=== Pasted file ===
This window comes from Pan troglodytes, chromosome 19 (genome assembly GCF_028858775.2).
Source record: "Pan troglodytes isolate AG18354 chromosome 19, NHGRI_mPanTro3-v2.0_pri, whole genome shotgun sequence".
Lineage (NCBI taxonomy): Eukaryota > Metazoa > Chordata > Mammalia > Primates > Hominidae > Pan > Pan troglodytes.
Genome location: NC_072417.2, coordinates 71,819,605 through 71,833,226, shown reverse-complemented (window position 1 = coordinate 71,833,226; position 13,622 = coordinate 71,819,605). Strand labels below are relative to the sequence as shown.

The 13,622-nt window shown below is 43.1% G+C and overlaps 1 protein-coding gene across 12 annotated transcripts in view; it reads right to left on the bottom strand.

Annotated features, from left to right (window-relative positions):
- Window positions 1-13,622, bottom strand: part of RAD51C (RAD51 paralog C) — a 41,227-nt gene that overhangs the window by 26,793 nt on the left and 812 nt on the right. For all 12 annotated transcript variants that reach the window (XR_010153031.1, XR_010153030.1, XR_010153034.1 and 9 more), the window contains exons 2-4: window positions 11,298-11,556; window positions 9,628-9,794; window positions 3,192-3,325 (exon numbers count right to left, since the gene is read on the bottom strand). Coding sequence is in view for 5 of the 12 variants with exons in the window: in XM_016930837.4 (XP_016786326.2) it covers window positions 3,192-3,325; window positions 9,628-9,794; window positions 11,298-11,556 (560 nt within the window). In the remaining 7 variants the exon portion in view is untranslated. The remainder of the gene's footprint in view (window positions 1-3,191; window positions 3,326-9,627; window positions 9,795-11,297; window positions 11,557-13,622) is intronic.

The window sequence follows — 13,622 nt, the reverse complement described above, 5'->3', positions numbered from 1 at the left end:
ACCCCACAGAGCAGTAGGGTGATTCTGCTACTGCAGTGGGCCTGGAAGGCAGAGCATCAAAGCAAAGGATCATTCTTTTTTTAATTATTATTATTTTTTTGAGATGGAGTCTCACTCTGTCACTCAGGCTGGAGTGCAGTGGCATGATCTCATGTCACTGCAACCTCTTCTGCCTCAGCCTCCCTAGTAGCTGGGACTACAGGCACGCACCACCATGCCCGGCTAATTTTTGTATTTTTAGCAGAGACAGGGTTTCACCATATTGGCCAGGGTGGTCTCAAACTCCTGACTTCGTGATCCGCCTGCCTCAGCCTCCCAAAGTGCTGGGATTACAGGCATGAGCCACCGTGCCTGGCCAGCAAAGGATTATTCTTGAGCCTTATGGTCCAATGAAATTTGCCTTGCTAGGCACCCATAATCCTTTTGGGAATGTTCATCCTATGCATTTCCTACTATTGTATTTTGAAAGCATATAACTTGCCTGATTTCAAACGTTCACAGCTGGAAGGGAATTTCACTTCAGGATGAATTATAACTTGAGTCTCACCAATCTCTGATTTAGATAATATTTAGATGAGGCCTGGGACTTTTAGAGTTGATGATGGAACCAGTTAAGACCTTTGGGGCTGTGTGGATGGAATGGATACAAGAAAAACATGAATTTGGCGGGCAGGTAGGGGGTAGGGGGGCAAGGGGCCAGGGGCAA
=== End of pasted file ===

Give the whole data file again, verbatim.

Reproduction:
This window comes from Pan troglodytes, chromosome 19 (genome assembly GCF_028858775.2).
Source record: "Pan troglodytes isolate AG18354 chromosome 19, NHGRI_mPanTro3-v2.0_pri, whole genome shotgun sequence".
Lineage (NCBI taxonomy): Eukaryota > Metazoa > Chordata > Mammalia > Primates > Hominidae > Pan > Pan troglodytes.
Genome location: NC_072417.2, coordinates 71,819,605 through 71,833,226, shown reverse-complemented (window position 1 = coordinate 71,833,226; position 13,622 = coordinate 71,819,605). Strand labels below are relative to the sequence as shown.

The 13,622-nt window shown below is 43.1% G+C and overlaps 1 protein-coding gene across 12 annotated transcripts in view; it reads right to left on the bottom strand.

Annotated features, from left to right (window-relative positions):
- Window positions 1-13,622, bottom strand: part of RAD51C (RAD51 paralog C) — a 41,227-nt gene that overhangs the window by 26,793 nt on the left and 812 nt on the right. For all 12 annotated transcript variants that reach the window (XR_010153031.1, XR_010153030.1, XR_010153034.1 and 9 more), the window contains exons 2-4: window positions 11,298-11,556; window positions 9,628-9,794; window positions 3,192-3,325 (exon numbers count right to left, since the gene is read on the bottom strand). Coding sequence is in view for 5 of the 12 variants with exons in the window: in XM_016930837.4 (XP_016786326.2) it covers window positions 3,192-3,325; window positions 9,628-9,794; window positions 11,298-11,556 (560 nt within the window). In the remaining 7 variants the exon portion in view is untranslated. The remainder of the gene's footprint in view (window positions 1-3,191; window positions 3,326-9,627; window positions 9,795-11,297; window positions 11,557-13,622) is intronic.

The window sequence follows — 13,622 nt, the reverse complement described above, 5'->3', positions numbered from 1 at the left end:
ACCCCACAGAGCAGTAGGGTGATTCTGCTACTGCAGTGGGCCTGGAAGGCAGAGCATCAAAGCAAAGGATCATTCTTTTTTTAATTATTATTATTTTTTTGAGATGGAGTCTCACTCTGTCACTCAGGCTGGAGTGCAGTGGCATGATCTCATGTCACTGCAACCTCTTCTGCCTCAGCCTCCCTAGTAGCTGGGACTACAGGCACGCACCACCATGCCCGGCTAATTTTTGTATTTTTAGCAGAGACAGGGTTTCACCATATTGGCCAGGGTGGTCTCAAACTCCTGACTTCGTGATCCGCCTGCCTCAGCCTCCCAAAGTGCTGGGATTACAGGCATGAGCCACCGTGCCTGGCCAGCAAAGGATTATTCTTGAGCCTTATGGTCCAATGAAATTTGCCTTGCTAGGCACCCATAATCCTTTTGGGAATGTTCATCCTATGCATTTCCTACTATTGTATTTTGAAAGCATATAACTTGCCTGATTTCAAACGTTCACAGCTGGAAGGGAATTTCACTTCAGGATGAATTATAACTTGAGTCTCACCAATCTCTGATTTAGATAATATTTAGATGAGGCCTGGGACTTTTAGAGTTGATGATGGAACCAGTTAAGACCTTTGGGGCTGTGTGGATGGAATGGATACAAGAAAAACATGAATTTGGCGGGCAGGTAGGGGGTAGGGGGGCAAGGGGCCAGGGGCAA